Producing 40 sample packs – Interview with Basement Freaks

Anybody that has produced a sample pack knows how much hard work and dedication it takes to end up with a completed product.  Not only do you have to posses a high level of sound design and musical skills, but there is also a large amount of work that goes on behind the scenes such as editing, organizing, and naming hundreds if not thousands of files.  We launched the first Basement Freaks pack in 2014 and what a journey it has been to the very impressive 40th release in the catalog Middle East Guitars.  We caught up with Basement Freaks producers Georgios Fotiadas to share some of his wisdom on what it takes to produce 40 sample packs and some insights into his studio tools and process.


1) Congratulations on completing your 40th sample pack, that is definitely no small feat. Can you tell us what kind of determination and dedication it takes to complete 40 sample packs?

Thanks, its been 3 years of 100 % basement freakin, no much social media, no gigs or other type of activities except learning, testing, nerding out and questioning.

2) Do you have any advice for producers who want to start making sample packs?

As general advice I would point out that it is a totally different game than making music, there are very few people with amazing talent that can thrive on both ends. I was able to multi task a lot when I was younger because of my many interests for everything related with music but not so much anymore. My story here is total determination on one major goal.  If you want to do this on full effect it will definitely be a crossover point on your producing career. Test it out and if its something for you then dive in. The competition levels are rising every day.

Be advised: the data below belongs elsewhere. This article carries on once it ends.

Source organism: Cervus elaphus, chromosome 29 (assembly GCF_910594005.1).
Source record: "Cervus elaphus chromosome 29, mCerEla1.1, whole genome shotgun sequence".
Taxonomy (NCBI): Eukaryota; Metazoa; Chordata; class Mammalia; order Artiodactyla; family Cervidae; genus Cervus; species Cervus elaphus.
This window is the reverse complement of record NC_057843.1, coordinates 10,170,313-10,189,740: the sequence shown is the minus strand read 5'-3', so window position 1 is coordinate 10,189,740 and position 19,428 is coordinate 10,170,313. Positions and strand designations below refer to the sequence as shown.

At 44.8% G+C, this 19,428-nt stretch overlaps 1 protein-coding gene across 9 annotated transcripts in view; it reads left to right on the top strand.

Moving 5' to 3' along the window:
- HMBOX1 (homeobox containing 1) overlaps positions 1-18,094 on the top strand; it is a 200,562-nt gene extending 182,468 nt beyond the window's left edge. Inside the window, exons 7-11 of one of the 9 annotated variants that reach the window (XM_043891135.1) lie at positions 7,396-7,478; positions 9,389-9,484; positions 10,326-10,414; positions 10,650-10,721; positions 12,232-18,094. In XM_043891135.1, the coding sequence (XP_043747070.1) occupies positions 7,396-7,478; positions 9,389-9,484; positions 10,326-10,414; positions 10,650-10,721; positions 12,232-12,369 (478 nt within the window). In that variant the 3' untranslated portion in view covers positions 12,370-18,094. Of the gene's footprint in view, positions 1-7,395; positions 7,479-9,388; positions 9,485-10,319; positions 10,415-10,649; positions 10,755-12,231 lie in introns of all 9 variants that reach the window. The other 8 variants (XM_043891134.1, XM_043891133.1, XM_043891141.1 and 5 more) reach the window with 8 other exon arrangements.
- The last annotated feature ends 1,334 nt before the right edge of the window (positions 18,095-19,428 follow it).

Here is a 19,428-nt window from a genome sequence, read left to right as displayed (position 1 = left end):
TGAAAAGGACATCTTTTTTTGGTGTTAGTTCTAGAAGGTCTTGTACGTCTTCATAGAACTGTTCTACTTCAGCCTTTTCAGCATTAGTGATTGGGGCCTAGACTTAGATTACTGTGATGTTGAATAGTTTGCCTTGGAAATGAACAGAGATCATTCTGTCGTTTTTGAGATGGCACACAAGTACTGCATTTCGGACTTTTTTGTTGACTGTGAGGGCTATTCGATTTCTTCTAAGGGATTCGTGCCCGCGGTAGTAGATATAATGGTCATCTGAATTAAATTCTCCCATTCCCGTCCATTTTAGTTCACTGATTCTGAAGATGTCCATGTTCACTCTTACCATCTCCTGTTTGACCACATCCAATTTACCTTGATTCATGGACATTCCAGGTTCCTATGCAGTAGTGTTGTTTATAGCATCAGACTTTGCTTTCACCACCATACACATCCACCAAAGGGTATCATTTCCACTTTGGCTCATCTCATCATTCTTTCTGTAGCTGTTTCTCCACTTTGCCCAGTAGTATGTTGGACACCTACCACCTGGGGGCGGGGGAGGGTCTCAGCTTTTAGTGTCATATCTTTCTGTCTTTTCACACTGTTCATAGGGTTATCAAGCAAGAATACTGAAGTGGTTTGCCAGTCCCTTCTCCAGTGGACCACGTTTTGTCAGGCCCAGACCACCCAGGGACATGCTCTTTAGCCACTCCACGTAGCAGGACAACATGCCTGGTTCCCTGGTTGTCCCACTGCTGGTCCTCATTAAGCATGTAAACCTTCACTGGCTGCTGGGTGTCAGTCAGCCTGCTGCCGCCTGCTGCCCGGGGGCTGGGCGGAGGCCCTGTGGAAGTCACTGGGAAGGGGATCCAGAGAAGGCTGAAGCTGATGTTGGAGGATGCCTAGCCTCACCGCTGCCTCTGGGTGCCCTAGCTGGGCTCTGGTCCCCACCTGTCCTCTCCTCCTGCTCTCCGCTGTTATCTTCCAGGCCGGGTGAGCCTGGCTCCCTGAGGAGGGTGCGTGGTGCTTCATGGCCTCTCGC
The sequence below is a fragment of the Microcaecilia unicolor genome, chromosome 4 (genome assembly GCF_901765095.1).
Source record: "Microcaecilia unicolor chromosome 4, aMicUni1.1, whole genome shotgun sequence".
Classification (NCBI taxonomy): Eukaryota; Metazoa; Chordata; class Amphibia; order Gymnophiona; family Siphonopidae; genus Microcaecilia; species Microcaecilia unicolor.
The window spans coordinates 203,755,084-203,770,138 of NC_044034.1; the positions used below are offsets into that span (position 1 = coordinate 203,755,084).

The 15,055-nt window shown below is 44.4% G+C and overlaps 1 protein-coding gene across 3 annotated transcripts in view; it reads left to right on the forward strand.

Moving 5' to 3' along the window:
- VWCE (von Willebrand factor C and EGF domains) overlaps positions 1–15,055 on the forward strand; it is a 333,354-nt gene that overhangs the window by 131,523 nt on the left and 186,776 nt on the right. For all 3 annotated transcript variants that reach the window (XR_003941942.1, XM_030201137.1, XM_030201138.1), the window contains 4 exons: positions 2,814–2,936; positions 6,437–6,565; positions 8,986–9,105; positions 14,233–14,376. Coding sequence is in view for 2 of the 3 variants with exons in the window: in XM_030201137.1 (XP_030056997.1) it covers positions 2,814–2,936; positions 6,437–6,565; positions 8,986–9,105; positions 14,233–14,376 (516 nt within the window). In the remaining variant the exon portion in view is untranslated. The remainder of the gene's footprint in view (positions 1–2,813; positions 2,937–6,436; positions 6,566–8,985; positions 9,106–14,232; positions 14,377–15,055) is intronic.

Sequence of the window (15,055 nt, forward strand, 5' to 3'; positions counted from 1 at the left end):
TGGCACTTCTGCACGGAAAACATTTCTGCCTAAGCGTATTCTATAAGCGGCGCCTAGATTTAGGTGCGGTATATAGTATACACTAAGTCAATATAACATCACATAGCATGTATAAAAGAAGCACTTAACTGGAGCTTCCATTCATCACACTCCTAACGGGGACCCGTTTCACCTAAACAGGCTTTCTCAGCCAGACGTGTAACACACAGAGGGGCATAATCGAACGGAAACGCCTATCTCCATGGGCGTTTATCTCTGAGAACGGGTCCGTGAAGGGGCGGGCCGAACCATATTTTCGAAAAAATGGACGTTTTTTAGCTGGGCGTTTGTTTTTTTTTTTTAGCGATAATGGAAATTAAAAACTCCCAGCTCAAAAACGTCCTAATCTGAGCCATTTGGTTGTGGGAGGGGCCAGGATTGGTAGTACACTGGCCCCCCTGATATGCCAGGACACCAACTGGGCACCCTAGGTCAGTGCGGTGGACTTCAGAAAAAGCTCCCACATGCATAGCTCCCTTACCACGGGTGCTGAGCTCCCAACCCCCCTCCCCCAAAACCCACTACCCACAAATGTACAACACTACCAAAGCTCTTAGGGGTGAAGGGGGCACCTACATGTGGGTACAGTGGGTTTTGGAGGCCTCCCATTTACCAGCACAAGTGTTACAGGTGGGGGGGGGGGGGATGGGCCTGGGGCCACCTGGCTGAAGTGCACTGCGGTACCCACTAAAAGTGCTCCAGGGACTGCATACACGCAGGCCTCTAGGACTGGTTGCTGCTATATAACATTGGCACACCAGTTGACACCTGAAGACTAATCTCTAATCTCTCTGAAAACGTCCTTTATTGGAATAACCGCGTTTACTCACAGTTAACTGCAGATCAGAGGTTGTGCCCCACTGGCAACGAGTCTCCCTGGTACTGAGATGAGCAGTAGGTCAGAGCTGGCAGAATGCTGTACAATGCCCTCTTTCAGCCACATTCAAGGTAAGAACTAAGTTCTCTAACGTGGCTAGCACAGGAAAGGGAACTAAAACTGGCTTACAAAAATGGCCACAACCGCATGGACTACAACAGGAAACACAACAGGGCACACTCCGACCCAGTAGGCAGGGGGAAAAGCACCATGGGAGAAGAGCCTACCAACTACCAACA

3) What are you some of your favorite tools in the studio?

My UAD Plugins and also my hardware: MPC ONE, Moog Sub Phatty, Analogue Heat, Digitone, Integra 7, Deepmind12, AKAI S-2000 & Emu Proteus 2500, Fender Guitars, SPL & Midas Pre amps, Warm Audio WA76 compressors, TC Electronics M-2000 effects processor, Chandler TDR-101 Tube Driver, AKG & Sennheiser mics, all favorites.

4) Where do you find your inspiration and ideas for some of your sounds?

I’ve been a session musician with the ability to jam hard, and then a music producer and a DJ.  I’ve always been interested in every single music genre for over 3 decades.  Inspiration comes from past band shows, DJ Shows, traveling, listening to records, listening even more records and lately checking my DJ friends Twitch shows. Of course I don’t forget to check the shops where my releases are placed and also to check and buy other sample packs.  I am using Splice to the max, I have made dozens of tracks as an exercise with using only sounds from there.

6) You collaborate with a lot of different artists as well on some of your packs, what is it like collaborating on a sample pack with another artists versus working on your own? Are their advantages & disadvantages here?

I was looking at expanding my sample pack collection in every possible way. Vocals, Percussions, and a few other things I couldn’t produce on my own. I’ve ended up having the pleasure to work with some amazing people and learn a lot of new things.  Everyman from LA came over for few days and we recorded and produced our pack Street Styles Raps and that was a nice project.


7) What is your process like for when you create a sample pack – do you have an idea or theme in mind to begin with or do you experiment with ideas and see how it takes shape?